“I think that is an outrageous claim,” Sanders told reporters on Tuesday, adding that if he was who critics said he was, “why did NBC give him a show for a decade on TV? Why did Chuck Schumer and all of his colleagues come and beg Donald Trump for money? …Why did they want to be with him for years and years, whether it was various activities and fundraisers, and other sorts of things?”
She added, “I think it is just an outrageous and ludicrous excuse and they need to get on board and start doing what they were elected to do.”
Sanders’ latest comments underscored the fallout from reports that Trump, in a heated meeting on immigration with other lawmakers on Thursday, used the term “s—hole countries” to describe African nations. Trump was pushing back on the argument that migrants from those countries deserved protection in the U.S., and wondered why more immigrants were not coming from Norway.
Sen. Dick Durbin (D-Ill.), who was at the meeting, confirmed that Trump made the comment, and Sen. Lindsey Graham (R-S.C.), who was also there, did not deny that Trump made the remark. “I said my piece,” he said.
Trump has denied using the word “s—hole,” and two other senators who were there, Sen. Tom Cotton (R-Arkansas) and Sen. David Perdue (R-Ga.), said he did not say it. Yet there are reports that their denial is based on Trump’s use of another word, “s—house,” instead.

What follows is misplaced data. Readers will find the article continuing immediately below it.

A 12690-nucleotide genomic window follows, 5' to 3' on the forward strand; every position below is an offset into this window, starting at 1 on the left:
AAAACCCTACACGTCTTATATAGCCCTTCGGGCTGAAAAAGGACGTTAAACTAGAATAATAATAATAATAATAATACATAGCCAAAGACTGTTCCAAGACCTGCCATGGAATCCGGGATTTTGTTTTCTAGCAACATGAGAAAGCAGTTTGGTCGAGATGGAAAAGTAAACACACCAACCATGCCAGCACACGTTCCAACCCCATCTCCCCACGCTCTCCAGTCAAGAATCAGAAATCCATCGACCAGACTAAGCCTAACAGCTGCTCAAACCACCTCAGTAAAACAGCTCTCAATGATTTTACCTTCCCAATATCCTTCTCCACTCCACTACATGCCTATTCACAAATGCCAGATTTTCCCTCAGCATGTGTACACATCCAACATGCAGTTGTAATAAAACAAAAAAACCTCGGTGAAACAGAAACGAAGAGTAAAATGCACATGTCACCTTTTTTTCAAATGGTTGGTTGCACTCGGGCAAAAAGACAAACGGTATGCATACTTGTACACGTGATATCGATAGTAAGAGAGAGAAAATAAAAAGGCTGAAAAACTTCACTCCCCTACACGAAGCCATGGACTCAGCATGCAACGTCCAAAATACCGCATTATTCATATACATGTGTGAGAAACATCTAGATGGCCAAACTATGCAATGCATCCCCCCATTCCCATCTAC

In the fallout from the comment, the remark has been labeled as “racist,” as has Trump himself. Michael Gerson, the conservative columnist, wrote in The Washington Post on Tuesday that Trump “makes offhand racist comments, he promotes racial stereotypes, and he incites racism as a political strategy.”
Trump starred on “The Apprentice” for 14 seasons, starting in 2004. The success of the show served as a launching pad for his presidential campaign. He considered running in 2011, as he initiated an effort to question then-President Barack Obama’s citizenship on the unfounded and discredited notion that he was really born in Kenya. Gerson and other critics labeled that effort as one example of “racial demagoguery.” Trump chose not to run that year, and NBC instead renewed his association with the show.
Trump was also a prolific donor to Democrats up until that point. He gave to Schumer’s campaign as recently as 2009, according to the Federal Election Commission records, and to the Democratic Senatorial Campaign Committee.
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